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Band gathers to sing the Alma Mater over Zoom

| Monday, April 20, 2020

Two weeks ago, members of the Notre Dame Marching Band met over Zoom to sing the Alma Mater. On April 5, the Band posted a recording of the performance on Facebook.

“The students were looking for something that felt normal, that felt like they were doing something together musically,” Matt Merten, assistant band director, said. “We hadn’t really come up with a great idea to get together as a band, and there were many students who went home and didn’t have instruments with them. […] What the students came up with was to sing the Alma Mater, like they would do on a Friday or Saturday of a game weekend.”

These game weekend gatherings, Merten explained, had a way of bringing members of the tri-campus community — students, alumni and fans —  together.

“On game weekends, there’s the normal Friday practice where the Band marches through campus,” Merten said. “Then they go to the practice field, have a practice, and, at the end of that practice, the Band students and the alumni there to watch and the fans link arms to sing the Alma Mater together as one Notre Dame family. We did that exact same thing for this video.”

The prospect of participating in a recorded vocal performance though pushed some outside their comfort zones.

“The Band students will be the first to tell you that most of them aren’t choir members,” Merten said. “But, you know, when it comes to singing the Alma Mater, that’s something special. They we’re happy to put themselves in a situation that wasn’t so comfortable — to record themselves singing — because it felt normal.”

For band members in the class of 2020, the performance offered an opportunity to stay connected with an organization that had meant so much to them during their time on campus.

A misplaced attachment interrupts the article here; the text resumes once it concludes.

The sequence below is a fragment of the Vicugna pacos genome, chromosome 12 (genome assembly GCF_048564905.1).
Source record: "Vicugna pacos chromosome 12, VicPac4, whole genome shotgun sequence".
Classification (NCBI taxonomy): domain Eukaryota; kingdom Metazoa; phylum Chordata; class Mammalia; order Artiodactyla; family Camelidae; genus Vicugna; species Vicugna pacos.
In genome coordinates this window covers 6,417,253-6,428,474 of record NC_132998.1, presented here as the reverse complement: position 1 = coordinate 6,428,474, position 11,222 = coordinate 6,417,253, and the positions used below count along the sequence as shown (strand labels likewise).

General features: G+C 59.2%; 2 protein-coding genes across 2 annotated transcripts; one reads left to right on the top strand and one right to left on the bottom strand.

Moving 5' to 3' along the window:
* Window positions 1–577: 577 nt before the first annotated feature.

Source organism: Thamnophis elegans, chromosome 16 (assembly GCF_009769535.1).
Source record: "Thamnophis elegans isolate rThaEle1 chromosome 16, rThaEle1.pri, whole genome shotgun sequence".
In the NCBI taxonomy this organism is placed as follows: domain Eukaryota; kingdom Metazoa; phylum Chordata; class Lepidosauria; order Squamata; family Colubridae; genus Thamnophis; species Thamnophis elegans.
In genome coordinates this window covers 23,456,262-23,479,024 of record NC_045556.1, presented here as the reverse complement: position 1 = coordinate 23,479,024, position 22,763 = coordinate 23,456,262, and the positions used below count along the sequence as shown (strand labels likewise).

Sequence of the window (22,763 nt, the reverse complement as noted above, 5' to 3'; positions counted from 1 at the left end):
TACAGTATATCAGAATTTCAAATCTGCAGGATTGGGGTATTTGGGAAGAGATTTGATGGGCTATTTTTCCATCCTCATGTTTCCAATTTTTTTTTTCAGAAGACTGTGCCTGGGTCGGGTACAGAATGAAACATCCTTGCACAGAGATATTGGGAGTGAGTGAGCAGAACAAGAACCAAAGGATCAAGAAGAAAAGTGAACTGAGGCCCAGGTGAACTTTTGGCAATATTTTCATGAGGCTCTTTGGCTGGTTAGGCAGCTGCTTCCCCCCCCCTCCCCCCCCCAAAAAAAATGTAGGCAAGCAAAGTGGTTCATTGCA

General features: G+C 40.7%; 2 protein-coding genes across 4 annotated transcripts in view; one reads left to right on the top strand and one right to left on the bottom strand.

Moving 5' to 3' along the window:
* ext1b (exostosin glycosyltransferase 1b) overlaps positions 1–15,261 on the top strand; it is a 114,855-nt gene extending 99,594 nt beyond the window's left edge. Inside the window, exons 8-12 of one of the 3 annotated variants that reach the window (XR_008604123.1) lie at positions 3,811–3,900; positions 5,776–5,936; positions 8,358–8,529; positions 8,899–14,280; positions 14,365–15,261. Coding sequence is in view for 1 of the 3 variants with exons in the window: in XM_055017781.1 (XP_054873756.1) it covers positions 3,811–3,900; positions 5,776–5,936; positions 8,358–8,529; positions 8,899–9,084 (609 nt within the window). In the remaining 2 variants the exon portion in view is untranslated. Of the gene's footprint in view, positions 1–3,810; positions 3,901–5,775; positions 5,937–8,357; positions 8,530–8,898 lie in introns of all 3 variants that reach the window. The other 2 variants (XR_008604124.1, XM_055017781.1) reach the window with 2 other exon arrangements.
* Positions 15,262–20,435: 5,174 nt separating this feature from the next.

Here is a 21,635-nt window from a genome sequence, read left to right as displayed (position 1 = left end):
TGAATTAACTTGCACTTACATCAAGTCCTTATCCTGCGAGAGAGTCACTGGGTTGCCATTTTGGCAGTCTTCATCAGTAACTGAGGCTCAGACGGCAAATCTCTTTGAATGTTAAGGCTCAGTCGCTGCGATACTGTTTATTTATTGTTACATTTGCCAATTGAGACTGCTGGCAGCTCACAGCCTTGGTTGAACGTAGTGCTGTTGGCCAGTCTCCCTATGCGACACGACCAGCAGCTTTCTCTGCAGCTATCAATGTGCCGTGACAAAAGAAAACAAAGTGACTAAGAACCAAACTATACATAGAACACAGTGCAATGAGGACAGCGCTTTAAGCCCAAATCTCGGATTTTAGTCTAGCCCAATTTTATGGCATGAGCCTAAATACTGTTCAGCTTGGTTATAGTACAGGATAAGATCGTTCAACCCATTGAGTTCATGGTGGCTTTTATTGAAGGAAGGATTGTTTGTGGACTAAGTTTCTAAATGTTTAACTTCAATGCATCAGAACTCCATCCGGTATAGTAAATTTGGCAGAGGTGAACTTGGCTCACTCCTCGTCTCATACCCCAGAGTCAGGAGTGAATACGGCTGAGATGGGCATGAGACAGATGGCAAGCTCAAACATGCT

Senior falto, or marching french horn, player Marcus Figaro was skeptical at first, thinking technical difficulties and logistics might be too big a hurdle for he and his bandmates to jump.

“I remember thinking there was no way the video could turn out that well with all the moving parts and technical difficulties that could emerge,” he said. “Fortunately, I was sorely mistaken. The completed performance ended up being as faithful and emotional a rendition of our Alma Mater as any I’ve seen, thanks, in part, to a little Matt Merten magic.”

Ultimately, Figaro found the performance to be an “enjoyable and rewarding” way to capstone his experience as a member of the band.

“I wasn’t just given one last chance to perform as a member of Band 174,” he said. “I was able to see all my sections mates and friends again. I wasn’t able to say goodbye to any of them before this all went down, so I was extremely thankful for another chance to see everyone, to laugh and perform with them one more time.”

Senior clarinet player Kathleen Halloran echoes Figaro’s sentiment.

“Putting the Alma Mater together like that was such a cool experience,” she said. “It was a beautiful reminder of how much of a family this band is. As a senior, it meant so much to me since many of us didn’t have the chance to play that last Alma Mater in some capacity — whether in varsity band, concert band or senior recital. This gave some small sense of closure, at least for me.

Merten feels the success of the performance testifies to the Band’s historic resilience.

“The Note Dame Band, we always say, is ‘America’s first university band,” he said. “You hear the announcer say that at football games. Part of that, which sometimes gets deleted from the phrase is, ‘We’re the oldest university band in continuous existence.’ Those words are something to rally behind in a situation like this because nothing’s going to stop what this band means. This band has kept going through all the wars since the Civil War. It stayed going through The Great Depression, through 9/11. Really, there’s nothing that has stopped this band, historically. [COVID-19] wasn’t going to be it either.”

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